A Christmas Day deluge blew out transformers, swelled urban creeks and rivers and smashed a record for December rainfall in Columbia.
A transformer explosion fried power lines feeding Providence Hospital, forcing the medical center on Two Notch Road to use its emergency generator, said Aubrey Jenkins, deputy chief for the Columbia Fire Department.
Patient care was not affected, he said.
People in the area reported hearing a loud "boom" Friday morning, Jenkins said.
A piece of the transformer flew through a window of a building across from the hospital campus. Smoke filled the hospital's mechanical and electrical building, he said.
No one was injured. But the explosion caused thousands of dollars in damage, Jenkins said.
Megan Wright, a Providence spokeswoman, said electrical crews rerouted power at the hospital, and it was no longer using the emergency generator Friday night. Engineers were expected to assess the damage after the holiday.
A second transformer blew underground at 1401 Main St. Smoke from that explosion filled the basement of a city-owned building.
Firefighters are not sure what caused the transformers to blow, Jenkins said.
"We're not sure if it was weather-related," he said.
The pouring rain kept the fire department busy from 7 a.m. to about noon. Firefighters responded to more than 50 calls of cars stuck on flooded streets, Jenkins said.
Throughout Christmas morning, the central part of the state received 3 to 4 inches of rain, said Jeff Linton, a meteorologist for the National Weather Service in Columbia.
The rain set a record for December in Columbia - 9.06 inches.
The previous record was 8.54 inches, which was set in 1981, Linton said.
Rainfall totals recorded Friday at Columbia Metropolitan Airport were 3.06 inches while 3.44 inches were reported at Downtown Columbia/Owens Field, Linton said.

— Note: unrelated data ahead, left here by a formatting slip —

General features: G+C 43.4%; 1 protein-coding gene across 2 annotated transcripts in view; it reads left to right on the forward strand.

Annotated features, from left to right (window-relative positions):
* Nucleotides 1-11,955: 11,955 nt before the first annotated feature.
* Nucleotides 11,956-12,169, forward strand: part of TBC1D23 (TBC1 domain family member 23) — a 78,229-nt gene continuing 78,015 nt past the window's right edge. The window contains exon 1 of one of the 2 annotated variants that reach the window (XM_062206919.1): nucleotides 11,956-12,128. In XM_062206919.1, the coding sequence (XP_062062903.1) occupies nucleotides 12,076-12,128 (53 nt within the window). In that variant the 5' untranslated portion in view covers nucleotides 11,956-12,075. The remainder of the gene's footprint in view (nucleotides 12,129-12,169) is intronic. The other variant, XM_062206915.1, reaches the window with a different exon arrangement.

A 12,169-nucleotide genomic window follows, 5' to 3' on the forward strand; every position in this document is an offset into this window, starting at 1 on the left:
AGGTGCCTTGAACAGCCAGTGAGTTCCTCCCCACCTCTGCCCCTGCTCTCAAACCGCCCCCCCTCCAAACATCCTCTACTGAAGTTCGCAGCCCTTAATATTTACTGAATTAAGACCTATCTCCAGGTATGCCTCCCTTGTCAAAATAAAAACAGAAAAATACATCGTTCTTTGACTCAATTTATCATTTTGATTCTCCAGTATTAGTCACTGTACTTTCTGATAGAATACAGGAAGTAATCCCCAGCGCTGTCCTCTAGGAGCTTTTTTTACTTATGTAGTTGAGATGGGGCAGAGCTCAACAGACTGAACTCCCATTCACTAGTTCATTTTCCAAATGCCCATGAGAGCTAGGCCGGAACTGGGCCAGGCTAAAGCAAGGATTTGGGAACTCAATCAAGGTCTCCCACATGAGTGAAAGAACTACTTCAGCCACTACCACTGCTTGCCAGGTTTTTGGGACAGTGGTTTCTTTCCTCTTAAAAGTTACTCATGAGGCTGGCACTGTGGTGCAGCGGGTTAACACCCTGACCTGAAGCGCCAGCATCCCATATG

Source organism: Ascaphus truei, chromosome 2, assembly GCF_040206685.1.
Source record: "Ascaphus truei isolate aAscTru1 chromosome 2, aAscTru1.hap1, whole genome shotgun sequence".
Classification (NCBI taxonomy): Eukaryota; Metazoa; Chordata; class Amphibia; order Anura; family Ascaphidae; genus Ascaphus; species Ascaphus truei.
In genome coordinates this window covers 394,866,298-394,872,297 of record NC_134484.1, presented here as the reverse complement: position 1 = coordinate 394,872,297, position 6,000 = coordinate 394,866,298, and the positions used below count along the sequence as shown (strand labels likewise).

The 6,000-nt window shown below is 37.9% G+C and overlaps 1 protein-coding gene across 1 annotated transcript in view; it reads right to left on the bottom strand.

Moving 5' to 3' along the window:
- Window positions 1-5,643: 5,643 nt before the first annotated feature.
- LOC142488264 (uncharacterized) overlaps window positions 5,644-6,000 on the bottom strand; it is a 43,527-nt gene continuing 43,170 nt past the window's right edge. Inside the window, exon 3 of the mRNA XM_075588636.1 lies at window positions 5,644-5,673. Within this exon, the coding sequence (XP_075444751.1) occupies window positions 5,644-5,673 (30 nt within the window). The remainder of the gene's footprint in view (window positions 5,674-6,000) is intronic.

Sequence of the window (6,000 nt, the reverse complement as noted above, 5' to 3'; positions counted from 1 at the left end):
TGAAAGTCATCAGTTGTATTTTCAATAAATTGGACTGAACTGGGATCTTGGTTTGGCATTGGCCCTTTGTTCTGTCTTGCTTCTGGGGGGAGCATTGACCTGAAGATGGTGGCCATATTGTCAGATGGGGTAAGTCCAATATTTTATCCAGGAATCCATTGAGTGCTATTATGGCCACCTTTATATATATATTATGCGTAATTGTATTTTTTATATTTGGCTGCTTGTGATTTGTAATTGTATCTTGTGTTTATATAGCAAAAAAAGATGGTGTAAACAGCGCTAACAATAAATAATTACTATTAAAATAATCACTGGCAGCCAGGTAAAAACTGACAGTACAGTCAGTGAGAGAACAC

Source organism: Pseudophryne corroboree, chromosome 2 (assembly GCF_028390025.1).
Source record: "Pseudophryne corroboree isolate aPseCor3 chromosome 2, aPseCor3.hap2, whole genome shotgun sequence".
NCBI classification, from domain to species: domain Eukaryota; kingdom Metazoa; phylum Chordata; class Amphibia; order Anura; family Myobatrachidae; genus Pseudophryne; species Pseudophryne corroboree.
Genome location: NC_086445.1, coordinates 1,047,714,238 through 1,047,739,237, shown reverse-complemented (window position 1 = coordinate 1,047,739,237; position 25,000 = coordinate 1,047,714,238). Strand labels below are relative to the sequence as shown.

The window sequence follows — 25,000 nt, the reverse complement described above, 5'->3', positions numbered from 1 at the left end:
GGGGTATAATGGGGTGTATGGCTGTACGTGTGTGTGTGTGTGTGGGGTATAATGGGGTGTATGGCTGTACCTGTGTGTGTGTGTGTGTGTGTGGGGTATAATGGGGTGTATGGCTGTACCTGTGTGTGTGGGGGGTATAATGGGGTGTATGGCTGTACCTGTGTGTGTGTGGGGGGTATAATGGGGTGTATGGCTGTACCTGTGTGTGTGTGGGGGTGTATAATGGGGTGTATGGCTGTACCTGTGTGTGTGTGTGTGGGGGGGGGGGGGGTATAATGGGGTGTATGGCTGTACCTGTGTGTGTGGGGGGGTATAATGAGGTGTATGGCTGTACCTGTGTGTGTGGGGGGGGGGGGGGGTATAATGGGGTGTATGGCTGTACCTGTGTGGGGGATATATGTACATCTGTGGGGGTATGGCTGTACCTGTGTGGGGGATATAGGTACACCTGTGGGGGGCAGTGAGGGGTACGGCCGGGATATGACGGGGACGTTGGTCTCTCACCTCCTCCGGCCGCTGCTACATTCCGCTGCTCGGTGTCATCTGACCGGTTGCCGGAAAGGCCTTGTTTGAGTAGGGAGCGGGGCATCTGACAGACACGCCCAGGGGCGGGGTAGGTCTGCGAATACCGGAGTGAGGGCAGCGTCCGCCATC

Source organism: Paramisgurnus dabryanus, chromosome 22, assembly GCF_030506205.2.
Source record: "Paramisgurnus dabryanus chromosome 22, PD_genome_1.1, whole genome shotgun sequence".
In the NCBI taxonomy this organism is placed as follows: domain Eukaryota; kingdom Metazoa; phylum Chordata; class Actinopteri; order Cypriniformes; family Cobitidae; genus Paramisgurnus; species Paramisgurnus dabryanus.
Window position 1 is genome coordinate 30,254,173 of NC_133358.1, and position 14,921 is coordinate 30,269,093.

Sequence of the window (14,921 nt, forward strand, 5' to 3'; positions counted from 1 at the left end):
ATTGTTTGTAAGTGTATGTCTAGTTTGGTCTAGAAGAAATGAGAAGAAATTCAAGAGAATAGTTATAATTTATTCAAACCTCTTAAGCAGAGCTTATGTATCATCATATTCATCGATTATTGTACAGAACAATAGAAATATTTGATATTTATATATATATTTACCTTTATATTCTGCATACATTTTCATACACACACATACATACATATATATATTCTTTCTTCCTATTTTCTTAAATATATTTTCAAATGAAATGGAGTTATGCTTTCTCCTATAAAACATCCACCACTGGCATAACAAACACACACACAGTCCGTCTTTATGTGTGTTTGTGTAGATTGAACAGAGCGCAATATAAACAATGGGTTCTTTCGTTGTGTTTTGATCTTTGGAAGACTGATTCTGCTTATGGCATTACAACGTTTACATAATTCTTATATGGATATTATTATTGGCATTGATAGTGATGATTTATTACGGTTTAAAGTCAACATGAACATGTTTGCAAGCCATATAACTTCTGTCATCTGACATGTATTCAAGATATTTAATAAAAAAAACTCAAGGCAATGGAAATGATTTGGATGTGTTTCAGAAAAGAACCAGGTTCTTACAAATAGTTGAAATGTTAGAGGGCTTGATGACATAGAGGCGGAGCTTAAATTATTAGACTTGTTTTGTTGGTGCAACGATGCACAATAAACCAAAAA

In Lexington County, Corley Mill Road and Cromer Road were closed Friday when water overflowed onto the streets, Lexington County officials reported to the weather service.
Residents of several homes in the Arborchase subdivision on Old Bush River Road reported up to 7 feet of water in their backyards, according to the Richland County Emergency Management office.
The creek bed at Martin Luther King Jr. Park near Five Points swelled, but no big problems were seen in the business district.
A lane on Gervais Street near Harden was closed temporarily due to flash flooding.
And flash flooding at Whaley Street near Main Street caused several cars to be stranded. A backhoe cleared debris from the site later in the afternoon.
Rosewood Drive near Assembly streets also was closed temporarily because of flash flooding under a railroad bridge.
A tornado watch was issued for parts of Georgia and in the South Carolina Lowcountry as the tail end of Friday's storm came through.
While today's forecast calls for sunny skies with temperatures in the high-50s, a flood warning remains in effect for the Broad River near Blair and for the Congree River near Eastman.